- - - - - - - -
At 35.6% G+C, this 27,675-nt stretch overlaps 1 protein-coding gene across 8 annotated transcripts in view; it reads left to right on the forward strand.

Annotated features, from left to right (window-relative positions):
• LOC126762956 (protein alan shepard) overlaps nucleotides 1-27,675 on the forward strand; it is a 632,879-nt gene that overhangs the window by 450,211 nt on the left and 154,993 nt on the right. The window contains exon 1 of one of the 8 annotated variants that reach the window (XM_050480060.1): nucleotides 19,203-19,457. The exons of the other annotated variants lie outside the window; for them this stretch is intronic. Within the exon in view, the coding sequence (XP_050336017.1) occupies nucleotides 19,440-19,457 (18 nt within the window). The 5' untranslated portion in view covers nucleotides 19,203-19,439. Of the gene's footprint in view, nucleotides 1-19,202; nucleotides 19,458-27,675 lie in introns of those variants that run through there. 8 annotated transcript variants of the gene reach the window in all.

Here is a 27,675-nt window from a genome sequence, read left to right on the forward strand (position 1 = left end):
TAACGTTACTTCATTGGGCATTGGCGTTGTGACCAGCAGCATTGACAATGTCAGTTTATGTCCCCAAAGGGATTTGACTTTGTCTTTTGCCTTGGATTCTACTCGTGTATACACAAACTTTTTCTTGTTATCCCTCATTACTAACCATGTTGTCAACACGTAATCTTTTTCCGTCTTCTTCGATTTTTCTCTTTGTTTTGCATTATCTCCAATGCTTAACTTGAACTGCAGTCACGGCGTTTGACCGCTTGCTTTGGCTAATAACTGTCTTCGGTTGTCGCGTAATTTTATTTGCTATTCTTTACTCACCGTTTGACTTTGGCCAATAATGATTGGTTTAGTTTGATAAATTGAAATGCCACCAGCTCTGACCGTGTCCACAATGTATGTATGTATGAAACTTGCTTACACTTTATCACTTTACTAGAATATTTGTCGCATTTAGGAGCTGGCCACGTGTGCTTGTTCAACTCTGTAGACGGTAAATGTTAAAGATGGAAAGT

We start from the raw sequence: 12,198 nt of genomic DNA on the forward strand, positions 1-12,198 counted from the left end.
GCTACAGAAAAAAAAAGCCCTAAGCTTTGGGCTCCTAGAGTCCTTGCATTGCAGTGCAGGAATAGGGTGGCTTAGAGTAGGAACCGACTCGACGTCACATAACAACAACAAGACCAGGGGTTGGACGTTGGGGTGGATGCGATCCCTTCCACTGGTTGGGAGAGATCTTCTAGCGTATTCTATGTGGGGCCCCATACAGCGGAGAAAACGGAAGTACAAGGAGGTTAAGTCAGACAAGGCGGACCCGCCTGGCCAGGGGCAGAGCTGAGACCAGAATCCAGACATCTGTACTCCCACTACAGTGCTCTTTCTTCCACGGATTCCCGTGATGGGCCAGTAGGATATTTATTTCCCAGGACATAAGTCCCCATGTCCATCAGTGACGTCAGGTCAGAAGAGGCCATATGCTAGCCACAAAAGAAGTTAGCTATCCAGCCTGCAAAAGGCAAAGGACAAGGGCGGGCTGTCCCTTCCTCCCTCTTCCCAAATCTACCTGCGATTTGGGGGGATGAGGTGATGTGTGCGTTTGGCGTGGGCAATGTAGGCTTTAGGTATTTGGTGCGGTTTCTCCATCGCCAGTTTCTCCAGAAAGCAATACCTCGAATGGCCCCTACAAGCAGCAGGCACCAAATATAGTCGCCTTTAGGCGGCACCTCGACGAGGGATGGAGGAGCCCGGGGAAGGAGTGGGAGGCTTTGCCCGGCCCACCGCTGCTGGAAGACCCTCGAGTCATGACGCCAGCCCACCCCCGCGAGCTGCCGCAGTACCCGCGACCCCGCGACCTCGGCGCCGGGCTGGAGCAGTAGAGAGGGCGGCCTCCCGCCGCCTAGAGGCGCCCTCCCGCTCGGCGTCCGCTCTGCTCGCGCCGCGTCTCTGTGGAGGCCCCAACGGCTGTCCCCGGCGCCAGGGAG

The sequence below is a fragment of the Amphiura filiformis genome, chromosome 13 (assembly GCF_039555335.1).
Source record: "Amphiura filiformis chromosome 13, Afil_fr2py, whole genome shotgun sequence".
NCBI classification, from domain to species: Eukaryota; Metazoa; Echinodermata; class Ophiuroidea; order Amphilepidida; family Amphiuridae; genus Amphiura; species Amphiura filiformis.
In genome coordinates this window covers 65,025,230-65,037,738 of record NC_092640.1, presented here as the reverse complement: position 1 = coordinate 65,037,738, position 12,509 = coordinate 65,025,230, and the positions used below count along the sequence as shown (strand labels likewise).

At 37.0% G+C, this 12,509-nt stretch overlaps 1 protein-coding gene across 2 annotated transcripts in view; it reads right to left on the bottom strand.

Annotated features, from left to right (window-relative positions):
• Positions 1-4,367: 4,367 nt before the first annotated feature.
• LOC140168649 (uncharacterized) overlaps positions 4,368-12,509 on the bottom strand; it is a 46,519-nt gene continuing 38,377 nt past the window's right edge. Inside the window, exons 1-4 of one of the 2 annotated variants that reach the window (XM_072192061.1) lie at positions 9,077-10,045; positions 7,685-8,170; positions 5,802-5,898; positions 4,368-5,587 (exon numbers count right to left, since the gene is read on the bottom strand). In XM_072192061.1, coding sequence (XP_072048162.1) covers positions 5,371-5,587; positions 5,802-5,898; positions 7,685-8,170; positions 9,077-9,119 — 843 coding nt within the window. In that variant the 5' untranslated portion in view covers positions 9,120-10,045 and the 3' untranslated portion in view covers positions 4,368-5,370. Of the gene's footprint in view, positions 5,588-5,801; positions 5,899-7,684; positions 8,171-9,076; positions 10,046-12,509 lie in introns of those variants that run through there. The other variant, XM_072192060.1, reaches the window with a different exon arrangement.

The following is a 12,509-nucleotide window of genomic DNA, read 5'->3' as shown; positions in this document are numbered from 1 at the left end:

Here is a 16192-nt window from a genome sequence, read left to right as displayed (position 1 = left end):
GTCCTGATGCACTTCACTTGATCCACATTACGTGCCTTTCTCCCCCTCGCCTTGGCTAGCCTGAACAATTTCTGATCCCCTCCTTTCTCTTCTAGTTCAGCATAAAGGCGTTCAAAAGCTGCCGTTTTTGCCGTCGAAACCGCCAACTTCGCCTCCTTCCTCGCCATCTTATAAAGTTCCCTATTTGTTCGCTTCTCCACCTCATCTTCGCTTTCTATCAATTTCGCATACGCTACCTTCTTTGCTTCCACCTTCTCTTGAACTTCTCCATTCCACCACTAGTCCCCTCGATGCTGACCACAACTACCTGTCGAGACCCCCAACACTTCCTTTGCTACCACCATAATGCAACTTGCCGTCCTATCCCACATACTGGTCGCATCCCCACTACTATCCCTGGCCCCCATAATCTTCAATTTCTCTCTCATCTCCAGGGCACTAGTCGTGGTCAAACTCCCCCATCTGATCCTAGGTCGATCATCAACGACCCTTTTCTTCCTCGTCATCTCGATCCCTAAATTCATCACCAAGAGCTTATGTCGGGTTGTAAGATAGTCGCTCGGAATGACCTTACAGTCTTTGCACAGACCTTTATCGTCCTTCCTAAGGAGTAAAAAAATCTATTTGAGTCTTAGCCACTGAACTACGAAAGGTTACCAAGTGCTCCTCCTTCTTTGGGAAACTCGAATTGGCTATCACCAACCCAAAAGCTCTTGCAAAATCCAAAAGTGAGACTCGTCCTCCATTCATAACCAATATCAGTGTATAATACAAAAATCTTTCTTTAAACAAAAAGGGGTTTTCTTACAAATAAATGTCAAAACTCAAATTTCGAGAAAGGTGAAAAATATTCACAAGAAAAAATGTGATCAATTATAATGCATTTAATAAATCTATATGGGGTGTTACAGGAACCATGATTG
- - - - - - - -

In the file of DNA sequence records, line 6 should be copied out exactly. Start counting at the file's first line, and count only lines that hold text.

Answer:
We start from the raw sequence: 12,198 nt of genomic DNA on the forward strand, positions 1-12,198 counted from the left end.